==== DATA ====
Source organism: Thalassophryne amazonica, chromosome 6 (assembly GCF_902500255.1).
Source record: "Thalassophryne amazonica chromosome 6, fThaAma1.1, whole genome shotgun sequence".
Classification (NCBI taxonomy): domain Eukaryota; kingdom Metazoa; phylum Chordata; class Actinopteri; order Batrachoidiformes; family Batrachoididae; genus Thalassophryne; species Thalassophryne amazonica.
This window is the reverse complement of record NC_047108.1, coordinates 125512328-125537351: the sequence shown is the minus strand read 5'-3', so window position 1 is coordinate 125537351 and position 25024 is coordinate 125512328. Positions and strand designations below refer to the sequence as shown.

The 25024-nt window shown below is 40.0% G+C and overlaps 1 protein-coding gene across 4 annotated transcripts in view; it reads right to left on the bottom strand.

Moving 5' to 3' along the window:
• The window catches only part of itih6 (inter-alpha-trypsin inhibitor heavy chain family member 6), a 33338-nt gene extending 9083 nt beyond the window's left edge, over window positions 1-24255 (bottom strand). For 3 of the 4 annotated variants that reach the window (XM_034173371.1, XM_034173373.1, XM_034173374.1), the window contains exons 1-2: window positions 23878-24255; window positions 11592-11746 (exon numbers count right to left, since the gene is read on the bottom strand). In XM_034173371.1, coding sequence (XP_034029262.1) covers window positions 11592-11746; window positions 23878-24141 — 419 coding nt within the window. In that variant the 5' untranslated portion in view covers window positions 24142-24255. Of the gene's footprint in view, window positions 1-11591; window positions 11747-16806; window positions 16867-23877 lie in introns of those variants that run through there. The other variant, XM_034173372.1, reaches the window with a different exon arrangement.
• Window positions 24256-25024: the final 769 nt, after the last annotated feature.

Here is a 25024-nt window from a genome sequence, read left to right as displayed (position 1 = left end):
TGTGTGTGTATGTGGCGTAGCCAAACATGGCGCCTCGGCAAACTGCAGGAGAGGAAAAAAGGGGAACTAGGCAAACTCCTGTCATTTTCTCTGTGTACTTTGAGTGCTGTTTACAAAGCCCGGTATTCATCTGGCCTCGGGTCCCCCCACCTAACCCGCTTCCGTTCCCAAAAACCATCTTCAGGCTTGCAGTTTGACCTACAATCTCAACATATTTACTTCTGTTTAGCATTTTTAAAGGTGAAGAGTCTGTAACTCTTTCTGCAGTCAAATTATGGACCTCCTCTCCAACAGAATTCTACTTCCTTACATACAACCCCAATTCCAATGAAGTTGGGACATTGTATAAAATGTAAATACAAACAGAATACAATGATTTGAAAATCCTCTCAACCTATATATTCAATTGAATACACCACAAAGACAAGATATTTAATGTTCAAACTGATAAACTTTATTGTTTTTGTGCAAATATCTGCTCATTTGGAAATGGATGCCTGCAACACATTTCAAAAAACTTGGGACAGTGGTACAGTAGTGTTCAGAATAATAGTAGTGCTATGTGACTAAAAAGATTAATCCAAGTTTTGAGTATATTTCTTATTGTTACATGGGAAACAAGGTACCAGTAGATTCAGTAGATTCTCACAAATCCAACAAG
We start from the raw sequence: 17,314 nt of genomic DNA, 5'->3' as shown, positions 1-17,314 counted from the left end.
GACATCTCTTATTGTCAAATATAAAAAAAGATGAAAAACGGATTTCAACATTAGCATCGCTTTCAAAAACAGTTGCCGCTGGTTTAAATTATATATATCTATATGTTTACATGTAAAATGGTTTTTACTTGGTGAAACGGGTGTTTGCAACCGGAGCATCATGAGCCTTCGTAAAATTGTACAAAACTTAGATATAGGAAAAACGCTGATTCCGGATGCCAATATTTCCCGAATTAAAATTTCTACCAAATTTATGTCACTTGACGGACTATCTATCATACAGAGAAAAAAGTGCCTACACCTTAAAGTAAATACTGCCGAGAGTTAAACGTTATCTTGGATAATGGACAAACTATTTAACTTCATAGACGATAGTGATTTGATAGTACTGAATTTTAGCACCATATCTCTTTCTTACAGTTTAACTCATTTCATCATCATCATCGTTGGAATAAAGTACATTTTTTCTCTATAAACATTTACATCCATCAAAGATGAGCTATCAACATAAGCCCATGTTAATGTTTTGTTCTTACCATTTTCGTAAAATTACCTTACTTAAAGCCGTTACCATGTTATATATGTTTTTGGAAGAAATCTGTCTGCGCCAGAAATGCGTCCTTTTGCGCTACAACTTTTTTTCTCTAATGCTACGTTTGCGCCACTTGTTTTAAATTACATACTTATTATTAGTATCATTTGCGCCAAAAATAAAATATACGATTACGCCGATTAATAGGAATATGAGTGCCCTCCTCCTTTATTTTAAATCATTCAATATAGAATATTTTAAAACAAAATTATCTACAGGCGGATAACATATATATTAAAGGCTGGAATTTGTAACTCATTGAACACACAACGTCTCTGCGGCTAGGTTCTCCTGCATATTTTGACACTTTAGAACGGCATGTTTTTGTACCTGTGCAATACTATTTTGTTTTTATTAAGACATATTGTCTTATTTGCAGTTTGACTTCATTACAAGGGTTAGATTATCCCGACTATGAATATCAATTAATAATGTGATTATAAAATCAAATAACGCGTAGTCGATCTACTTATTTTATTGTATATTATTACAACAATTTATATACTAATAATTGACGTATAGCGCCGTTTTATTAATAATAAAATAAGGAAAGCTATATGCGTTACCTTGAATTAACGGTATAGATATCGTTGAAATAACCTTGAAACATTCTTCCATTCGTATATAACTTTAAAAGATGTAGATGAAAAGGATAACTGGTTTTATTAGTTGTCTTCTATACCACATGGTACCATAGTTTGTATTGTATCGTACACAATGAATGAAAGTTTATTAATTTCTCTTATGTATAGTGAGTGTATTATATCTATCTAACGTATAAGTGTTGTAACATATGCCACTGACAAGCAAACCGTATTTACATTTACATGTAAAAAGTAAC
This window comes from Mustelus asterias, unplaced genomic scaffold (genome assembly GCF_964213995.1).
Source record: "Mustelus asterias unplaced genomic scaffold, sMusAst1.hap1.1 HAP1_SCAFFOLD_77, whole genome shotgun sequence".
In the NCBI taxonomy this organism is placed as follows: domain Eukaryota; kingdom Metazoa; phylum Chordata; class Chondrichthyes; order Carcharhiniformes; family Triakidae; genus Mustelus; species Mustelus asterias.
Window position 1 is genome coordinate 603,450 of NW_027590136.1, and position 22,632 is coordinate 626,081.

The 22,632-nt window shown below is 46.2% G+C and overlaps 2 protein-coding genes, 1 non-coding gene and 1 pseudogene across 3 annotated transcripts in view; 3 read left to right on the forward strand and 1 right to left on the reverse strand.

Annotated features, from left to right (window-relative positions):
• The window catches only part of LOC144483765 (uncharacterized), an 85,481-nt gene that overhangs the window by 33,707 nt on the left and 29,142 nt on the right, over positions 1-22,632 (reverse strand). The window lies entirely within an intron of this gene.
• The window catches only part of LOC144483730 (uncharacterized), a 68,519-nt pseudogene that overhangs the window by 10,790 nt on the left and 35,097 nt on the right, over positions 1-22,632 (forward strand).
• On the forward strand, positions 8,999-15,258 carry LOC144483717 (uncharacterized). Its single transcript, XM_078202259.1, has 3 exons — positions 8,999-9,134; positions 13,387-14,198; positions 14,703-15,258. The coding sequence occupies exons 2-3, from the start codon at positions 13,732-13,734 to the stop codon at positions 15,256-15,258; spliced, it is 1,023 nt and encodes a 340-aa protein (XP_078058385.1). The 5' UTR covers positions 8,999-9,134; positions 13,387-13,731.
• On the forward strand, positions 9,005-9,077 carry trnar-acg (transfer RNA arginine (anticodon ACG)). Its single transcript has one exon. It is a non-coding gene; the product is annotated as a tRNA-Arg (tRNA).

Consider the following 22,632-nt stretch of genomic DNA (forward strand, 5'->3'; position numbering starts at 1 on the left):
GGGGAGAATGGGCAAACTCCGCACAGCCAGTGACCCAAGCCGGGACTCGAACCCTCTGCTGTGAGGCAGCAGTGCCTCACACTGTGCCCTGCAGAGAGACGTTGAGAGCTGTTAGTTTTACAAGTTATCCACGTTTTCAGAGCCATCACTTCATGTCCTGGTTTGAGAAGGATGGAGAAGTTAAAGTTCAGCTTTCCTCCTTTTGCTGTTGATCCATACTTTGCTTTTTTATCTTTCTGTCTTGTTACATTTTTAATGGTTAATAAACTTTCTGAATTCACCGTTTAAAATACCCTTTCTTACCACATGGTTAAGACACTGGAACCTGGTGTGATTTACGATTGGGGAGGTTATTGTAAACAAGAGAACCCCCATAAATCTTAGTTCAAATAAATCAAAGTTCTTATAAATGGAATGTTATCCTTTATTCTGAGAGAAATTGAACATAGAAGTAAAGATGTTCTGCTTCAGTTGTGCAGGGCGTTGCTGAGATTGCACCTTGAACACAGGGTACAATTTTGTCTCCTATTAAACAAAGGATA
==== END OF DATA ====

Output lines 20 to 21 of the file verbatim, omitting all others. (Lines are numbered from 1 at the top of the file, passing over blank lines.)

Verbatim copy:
• The window catches only part of LOC144483730 (uncharacterized), a 68,519-nt pseudogene that overhangs the window by 10,790 nt on the left and 35,097 nt on the right, over positions 1-22,632 (forward strand).
• On the forward strand, positions 8,999-15,258 carry LOC144483717 (uncharacterized). Its single transcript, XM_078202259.1, has 3 exons — positions 8,999-9,134; positions 13,387-14,198; positions 14,703-15,258. The coding sequence occupies exons 2-3, from the start codon at positions 13,732-13,734 to the stop codon at positions 15,256-15,258; spliced, it is 1,023 nt and encodes a 340-aa protein (XP_078058385.1). The 5' UTR covers positions 8,999-9,134; positions 13,387-13,731.